Manhattan is the most visited borough of New York City, and as such this dynamic and busy island offers plenty of things to do, activities, and attractions to visitors of the Big Apple. From it's glitzy skyscrapers and signs around Times Square to the booming business of Wall Street to the world-class museums to the delicious restaurants, Manhattan offers something for everyone. But what activities should you do first? Don't worry, if you're not sure what to do, we have put together this list of the best things to do in Manhattan on your next trip. Everything below is popular, fun, and inspirational for a reason, so check 'em out!
The heart and lungs of New York City, the famous, expansive, and huge Central Park is an iconic destination in the city featuring a variety of smaller attractions and features within itself. From ball fields and jogging paths to botanical gardens, concert spaces, cafes, ponds, playgrounds, and more, the park offers something for everyone. Don't forget to take a horse-drawn carriage ride through the park - one of the quintessential tourist activities in the city.
New York City, New York
Fifth Avenue is a world famous shopping street that is recognized for its high end flagship designer stores which include Cartier, Tiffany, Bergdorf-Goodman, and Saks Fifth Avenue. The street is an interesting place to wander, whether you're in to high end fashion, or simply want to take in the sites. For the most interesting stretch, explore between the south end of Central Park and the New York Public Library, with the blocks between 60th Street and 40th Street offering the most.
Little Italy is a popular tourist neighborhood with its traditional Italian restaurants, bakeries, and cute shops. The neighborhood has narrow streets that fill with people during the frequent festivals. The main thoroughfare through the neighborhood is Mulberry Street, which becomes a pedestrian mall on summer weekends.
Edge Observation Deck
Located at Hudson Yards, this viewpoint sticks out from the 100th floor of one of the tallest buildings in New York, and offers views of all of Manhattan, as well as a glass floor area so you can look down at the streets below (if you have the courage). Enter on the 4th floor of the shops and restaurants at Hudson Yards opposite of the Vessel. And don't forget your camera!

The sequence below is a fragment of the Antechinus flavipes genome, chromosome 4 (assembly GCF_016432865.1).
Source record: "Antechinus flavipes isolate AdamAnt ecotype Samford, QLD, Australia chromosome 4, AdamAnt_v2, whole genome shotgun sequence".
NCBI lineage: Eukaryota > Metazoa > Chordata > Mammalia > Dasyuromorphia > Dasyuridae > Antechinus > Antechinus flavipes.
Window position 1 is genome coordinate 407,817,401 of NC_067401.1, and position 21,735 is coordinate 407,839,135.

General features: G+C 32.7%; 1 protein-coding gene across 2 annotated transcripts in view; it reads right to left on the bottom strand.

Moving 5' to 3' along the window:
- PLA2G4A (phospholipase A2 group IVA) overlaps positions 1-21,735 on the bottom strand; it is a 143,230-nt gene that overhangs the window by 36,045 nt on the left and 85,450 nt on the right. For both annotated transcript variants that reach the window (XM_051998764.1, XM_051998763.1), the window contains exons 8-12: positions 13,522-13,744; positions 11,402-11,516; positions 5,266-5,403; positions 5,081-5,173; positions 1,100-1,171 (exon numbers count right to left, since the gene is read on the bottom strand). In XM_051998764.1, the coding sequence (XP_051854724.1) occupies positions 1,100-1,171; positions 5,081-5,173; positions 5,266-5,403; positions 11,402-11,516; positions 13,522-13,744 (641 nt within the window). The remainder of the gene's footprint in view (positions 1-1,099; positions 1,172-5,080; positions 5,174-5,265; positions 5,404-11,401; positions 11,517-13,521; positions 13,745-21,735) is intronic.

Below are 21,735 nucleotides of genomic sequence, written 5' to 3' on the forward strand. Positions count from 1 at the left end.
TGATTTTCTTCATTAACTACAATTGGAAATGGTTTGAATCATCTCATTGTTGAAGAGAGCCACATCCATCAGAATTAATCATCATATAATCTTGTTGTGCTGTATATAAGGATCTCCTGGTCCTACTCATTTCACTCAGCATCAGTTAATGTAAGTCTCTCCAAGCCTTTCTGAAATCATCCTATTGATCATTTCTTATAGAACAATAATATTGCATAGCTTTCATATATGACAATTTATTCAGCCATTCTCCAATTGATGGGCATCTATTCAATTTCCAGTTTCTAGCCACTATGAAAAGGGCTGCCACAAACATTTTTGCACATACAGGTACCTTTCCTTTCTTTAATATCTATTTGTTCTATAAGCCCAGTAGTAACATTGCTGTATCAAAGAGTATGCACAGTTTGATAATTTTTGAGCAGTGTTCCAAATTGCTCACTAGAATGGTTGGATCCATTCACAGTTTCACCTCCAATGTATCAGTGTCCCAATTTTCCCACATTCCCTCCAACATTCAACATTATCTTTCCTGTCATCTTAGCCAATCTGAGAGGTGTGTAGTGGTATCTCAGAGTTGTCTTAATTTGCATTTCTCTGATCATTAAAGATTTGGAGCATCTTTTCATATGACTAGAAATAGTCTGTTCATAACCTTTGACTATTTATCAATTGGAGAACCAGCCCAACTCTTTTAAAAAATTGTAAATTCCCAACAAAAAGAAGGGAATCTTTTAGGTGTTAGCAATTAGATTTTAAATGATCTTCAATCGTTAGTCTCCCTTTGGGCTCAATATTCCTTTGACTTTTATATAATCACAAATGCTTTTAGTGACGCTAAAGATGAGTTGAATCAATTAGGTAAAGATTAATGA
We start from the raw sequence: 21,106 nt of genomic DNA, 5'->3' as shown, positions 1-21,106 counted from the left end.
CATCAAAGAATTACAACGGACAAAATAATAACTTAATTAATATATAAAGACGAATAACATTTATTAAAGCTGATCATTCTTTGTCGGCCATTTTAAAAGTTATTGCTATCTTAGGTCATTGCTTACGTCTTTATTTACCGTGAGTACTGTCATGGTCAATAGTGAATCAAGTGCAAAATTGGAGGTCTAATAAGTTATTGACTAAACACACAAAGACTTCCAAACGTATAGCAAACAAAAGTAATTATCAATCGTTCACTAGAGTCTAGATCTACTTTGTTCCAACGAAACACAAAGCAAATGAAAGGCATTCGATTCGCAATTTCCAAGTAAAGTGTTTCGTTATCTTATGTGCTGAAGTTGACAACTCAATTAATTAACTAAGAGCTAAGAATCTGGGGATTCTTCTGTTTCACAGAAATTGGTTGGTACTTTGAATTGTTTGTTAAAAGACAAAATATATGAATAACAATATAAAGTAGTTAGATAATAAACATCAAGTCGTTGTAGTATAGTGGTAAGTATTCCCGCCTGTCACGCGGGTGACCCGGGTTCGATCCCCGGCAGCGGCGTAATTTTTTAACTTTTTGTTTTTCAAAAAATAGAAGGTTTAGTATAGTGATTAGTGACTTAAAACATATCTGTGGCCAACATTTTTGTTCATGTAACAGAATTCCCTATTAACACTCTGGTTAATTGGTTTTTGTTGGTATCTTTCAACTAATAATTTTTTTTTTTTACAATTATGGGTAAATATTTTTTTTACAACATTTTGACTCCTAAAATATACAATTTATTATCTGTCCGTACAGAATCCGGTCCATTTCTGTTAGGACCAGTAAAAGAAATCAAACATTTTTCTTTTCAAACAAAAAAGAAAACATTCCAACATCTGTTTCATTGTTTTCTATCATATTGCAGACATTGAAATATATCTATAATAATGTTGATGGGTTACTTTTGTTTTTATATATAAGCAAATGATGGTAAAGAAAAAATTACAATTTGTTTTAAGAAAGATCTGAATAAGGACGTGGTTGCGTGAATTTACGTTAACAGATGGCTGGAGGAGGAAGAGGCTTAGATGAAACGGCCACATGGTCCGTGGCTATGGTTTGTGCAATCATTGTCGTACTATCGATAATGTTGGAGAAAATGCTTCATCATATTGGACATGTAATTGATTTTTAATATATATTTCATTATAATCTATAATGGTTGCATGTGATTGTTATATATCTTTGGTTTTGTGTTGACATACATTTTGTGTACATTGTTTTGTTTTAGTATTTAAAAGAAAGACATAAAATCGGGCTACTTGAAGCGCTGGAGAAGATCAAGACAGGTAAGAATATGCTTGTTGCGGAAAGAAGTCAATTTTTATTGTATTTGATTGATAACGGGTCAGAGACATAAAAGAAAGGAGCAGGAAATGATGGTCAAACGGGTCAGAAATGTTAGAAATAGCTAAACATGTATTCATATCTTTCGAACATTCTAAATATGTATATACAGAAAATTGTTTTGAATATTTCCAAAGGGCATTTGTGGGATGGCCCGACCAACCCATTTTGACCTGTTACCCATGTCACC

Hudson Boulevard at Hudson Yards, Manhattan, New York City, New York
Washington Square Park
Washington Square Park in the Greenwich Village neighborhood of Lower Manhattan is one of the city's most famous public parks. Visitors here can find the huge Washington Arch which is a large, marble triumphant arch which serves as a landmark and honors the nation's first president. In front of the arch is a nice fountain. The arch also serves as the terminus for 5th Avenue. Also located in the square is a monument to Alexander Lyman Holley, along with some walking paths, benches, and shaded tree areas which make for a nice and relaxing picnic spot.
Washington Square Village, NYC, New York
The Vessel at Hudson Yards in Manhattan was completed in 2019 as part art installation and part observation tower. The elaborate honeycomb-like structure rises 16 stories and offers views from the top of the surrounding area, along with some amazing views from within the structure itself. With 154 flights of stairs, 2,500 steps, and 80 landings for visitors to climb, there's an interesting view and photographic angle from every platform. Even though it's only been around for a few years, it has quickly become one of the most interesting and visited sites in New York. Tickets are free the first hour of opening, and then an admission fee is charged for the rest of the day.
20 Hudson Yards, New York, New York, 10017
Times Square is one of the most famous areas in New York City. It's known for its brightly lit billboards which really brighten the city at night. But even if you visit during the day you'll find the area filled with energy, activity, and people. If the crowds get to be too much, there are bleachers set up on one side where you can sit and take a break. Times Square is also recognizable as the location of the iconic ball drop on New Years Eve. It's also an entertainment center for the city.
Times Square is in the Midtown Manhattan neighborhood at the junction of Broadway and Seventh Avenue.
Statue Of Liberty
The Statue of Liberty is an iconic symbol of American freedom, and it's a must-see for all visitors to New York City. The statue was given as a gift to America by France, and it is one of the world's largest statues, standing 152 feet tall from the base to the torch. You can get views of the statue from Battery Park, but the best way to experience it is to take a boat trip to Liberty Island and see it up close. Many tours also stop at Ellis Island where you can explore the Immigration Museum.
NYC, Liberty Island, 07302-4522
The Rockefeller Center
New York's iconic Rockefeller Center is a must-see for visitors. It is a large complex that includes 19 commercial buildings and spreads out over 22 acres in Midtown Manhattan. There's an observation deck called Top of the Rock that offers beautiful views from a tower that stands 70 floors high. It has been the home of NBC Studios since 1933 and is open for public tours.
The Rockefeller Center is a quintessential destination during the Christmas season when the iconic Christmas tree is lit and the ice skating rink is opened in the plaza.
45 Rockefeller Plaza, New York, NY, 10111
One World Observatory